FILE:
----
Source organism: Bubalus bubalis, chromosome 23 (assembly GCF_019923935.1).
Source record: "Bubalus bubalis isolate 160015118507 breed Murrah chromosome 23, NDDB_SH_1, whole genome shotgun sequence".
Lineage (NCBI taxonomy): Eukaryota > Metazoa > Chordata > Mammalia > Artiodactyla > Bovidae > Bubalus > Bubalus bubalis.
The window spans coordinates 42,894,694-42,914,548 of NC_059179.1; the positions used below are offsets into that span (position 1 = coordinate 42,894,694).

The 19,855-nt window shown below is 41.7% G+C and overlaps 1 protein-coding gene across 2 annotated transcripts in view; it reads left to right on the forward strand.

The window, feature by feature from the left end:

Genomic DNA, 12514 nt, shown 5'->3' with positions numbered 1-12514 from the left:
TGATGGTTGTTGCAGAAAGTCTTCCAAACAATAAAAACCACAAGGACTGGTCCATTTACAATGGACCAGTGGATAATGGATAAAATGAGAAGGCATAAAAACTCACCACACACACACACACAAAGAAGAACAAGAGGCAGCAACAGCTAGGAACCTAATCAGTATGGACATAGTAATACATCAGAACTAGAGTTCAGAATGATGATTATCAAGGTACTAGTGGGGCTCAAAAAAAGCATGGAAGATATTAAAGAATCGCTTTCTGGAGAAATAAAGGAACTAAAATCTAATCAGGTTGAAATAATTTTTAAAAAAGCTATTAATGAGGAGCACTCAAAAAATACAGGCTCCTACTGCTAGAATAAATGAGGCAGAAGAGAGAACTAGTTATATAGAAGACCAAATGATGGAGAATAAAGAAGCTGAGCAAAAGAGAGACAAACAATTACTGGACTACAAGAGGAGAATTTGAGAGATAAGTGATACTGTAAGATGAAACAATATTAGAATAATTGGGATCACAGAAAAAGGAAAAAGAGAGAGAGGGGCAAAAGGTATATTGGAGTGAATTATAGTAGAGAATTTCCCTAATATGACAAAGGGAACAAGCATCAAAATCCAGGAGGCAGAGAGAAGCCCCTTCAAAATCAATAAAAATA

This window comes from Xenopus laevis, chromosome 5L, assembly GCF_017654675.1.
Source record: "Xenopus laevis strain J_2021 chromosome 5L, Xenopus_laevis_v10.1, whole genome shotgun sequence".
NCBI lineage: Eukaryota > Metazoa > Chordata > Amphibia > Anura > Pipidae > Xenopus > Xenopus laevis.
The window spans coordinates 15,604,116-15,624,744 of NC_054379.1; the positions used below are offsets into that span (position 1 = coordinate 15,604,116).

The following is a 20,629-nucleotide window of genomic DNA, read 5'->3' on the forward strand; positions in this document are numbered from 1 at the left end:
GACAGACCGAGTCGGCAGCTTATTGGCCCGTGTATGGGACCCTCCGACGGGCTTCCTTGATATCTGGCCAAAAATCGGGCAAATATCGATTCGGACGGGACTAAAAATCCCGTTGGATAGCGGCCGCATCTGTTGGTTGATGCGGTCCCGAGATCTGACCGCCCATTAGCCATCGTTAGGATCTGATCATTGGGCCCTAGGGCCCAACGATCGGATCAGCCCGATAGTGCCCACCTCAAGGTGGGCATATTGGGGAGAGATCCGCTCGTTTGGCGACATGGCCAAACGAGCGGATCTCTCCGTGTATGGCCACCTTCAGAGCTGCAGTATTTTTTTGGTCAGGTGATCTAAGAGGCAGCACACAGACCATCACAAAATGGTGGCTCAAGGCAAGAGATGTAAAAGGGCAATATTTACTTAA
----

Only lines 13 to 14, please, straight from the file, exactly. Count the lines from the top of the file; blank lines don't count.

The following is a 20,629-nucleotide window of genomic DNA, read 5'->3' on the forward strand; positions in this document are numbered from 1 at the left end:
GACAGACCGAGTCGGCAGCTTATTGGCCCGTGTATGGGACCCTCCGACGGGCTTCCTTGATATCTGGCCAAAAATCGGGCAAATATCGATTCGGACGGGACTAAAAATCCCGTTGGATAGCGGCCGCATCTGTTGGTTGATGCGGTCCCGAGATCTGACCGCCCATTAGCCATCGTTAGGATCTGATCATTGGGCCCTAGGGCCCAACGATCGGATCAGCCCGATAGTGCCCACCTCAAGGTGGGCATATTGGGGAGAGATCCGCTCGTTTGGCGACATGGCCAAACGAGCGGATCTCTCCGTGTATGGCCACCTTCAGAGCTGCAGTATTTTTTTGGTCAGGTGATCTAAGAGGCAGCACACAGACCATCACAAAATGGTGGCTCAAGGCAAGAGATGTAAAAGGGCAATATTTACTTAA